I divide my life into two parts. Before and After.
Before the accident I consider my life filled with wandering years in which I was aimlessly searching for something significant to do with my life.
And so, by the age of 24 I had already finished a diploma in television and film production; completed a degree in Journalism at the University of Pretoria (Tukkies) and then I completed a Post Graduate Certificate in Education (PGCE), also at Tukkies.
In 2009 I was 26 years old and it seemed my life was finally getting direction as I started working as a radio presenter at Central South Africa’s biggest radio station, OFM, in Bloemfontein, a town in the Free State.
Life was beckoning with wonderful possibilities in the entertainment industry.
I felt like I could conquer anything life threw at me.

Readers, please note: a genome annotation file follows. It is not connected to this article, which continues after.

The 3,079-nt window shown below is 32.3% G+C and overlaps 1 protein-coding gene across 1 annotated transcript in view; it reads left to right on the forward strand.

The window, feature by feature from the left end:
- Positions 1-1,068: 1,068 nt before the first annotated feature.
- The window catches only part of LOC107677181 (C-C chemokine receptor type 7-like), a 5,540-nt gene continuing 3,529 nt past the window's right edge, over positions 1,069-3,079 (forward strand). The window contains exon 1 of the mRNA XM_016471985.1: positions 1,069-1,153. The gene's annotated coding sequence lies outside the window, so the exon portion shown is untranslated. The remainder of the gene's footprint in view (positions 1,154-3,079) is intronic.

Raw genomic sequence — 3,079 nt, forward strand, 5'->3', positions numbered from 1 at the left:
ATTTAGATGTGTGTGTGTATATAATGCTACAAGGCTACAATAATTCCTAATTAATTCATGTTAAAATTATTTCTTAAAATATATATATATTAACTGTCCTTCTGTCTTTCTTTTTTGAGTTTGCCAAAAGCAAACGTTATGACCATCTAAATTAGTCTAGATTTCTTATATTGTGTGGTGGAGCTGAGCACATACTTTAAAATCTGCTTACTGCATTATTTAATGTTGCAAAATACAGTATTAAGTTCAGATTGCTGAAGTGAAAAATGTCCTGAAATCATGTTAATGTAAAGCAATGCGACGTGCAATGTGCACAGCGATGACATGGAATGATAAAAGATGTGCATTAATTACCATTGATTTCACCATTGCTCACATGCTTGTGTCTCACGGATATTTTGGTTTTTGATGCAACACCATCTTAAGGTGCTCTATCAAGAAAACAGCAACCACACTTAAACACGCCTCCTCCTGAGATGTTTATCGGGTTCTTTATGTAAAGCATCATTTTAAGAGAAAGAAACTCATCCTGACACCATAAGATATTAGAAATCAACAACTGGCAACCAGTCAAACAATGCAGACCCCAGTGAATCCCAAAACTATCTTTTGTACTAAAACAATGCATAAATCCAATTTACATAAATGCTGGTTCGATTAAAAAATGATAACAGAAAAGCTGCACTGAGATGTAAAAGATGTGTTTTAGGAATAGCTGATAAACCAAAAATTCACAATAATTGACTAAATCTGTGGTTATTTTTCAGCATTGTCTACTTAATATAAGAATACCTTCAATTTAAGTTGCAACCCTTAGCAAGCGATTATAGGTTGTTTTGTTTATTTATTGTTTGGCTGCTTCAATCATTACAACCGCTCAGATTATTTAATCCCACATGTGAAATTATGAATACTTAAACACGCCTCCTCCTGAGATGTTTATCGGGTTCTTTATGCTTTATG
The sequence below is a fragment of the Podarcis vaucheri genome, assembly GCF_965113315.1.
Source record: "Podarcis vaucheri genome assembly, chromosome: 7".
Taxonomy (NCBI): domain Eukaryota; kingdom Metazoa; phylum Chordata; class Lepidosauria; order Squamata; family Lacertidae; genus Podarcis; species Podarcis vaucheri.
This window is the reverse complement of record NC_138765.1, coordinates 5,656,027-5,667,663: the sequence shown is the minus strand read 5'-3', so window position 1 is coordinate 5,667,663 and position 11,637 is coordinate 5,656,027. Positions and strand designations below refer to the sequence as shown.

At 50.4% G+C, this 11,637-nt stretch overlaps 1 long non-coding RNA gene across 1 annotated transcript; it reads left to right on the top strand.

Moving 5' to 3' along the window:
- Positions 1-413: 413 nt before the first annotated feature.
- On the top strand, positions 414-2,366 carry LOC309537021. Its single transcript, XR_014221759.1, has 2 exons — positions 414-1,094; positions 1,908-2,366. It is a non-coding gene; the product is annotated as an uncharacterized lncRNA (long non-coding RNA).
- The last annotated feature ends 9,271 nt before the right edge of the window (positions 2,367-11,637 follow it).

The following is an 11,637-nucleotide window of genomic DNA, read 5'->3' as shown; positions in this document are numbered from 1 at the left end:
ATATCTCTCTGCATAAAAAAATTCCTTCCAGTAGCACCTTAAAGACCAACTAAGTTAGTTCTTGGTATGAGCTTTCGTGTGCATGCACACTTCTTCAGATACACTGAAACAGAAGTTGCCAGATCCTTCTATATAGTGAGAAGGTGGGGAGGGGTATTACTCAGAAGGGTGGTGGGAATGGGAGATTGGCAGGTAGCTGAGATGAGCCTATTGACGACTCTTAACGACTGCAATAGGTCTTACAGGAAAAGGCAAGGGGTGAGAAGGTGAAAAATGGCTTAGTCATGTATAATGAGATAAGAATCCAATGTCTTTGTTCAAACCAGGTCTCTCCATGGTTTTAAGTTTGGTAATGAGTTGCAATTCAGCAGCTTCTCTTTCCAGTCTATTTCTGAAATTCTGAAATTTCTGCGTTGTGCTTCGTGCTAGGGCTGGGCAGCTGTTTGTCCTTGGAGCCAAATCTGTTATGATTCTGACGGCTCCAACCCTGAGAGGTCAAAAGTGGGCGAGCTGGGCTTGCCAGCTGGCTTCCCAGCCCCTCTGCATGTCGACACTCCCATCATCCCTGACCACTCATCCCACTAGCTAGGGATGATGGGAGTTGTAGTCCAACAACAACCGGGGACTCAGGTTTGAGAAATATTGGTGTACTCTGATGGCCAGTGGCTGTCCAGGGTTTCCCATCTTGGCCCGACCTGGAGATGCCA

On the morning of 22nd of October 2009, in just three seconds my fight to keep breathing began. (Read more about the accident here.)
After the life-altering accident that permanently changed the ebb and flow of my brain, I quickly realized that there exists an enormous information gap regarding brain injury.
I have experienced many harsh, hurtful words and grossly inconsiderate behavior since I became a person with a disability who is mostly dependent on a wheelchair to move in public places.
I decided to try and do something about it and today I give motivational talks to try and shed some light on the often heavy topic in order to diffuse the distasteful stigma that so often clings to it.
I strive to cultivate understanding in each person I meet which will hopefully lead to compassion, respect and much needed consideration to anyone living with a disability.
But I have also experienced so much beauty and love that I know how wonderful one human being can make another feel. The world needs more of that.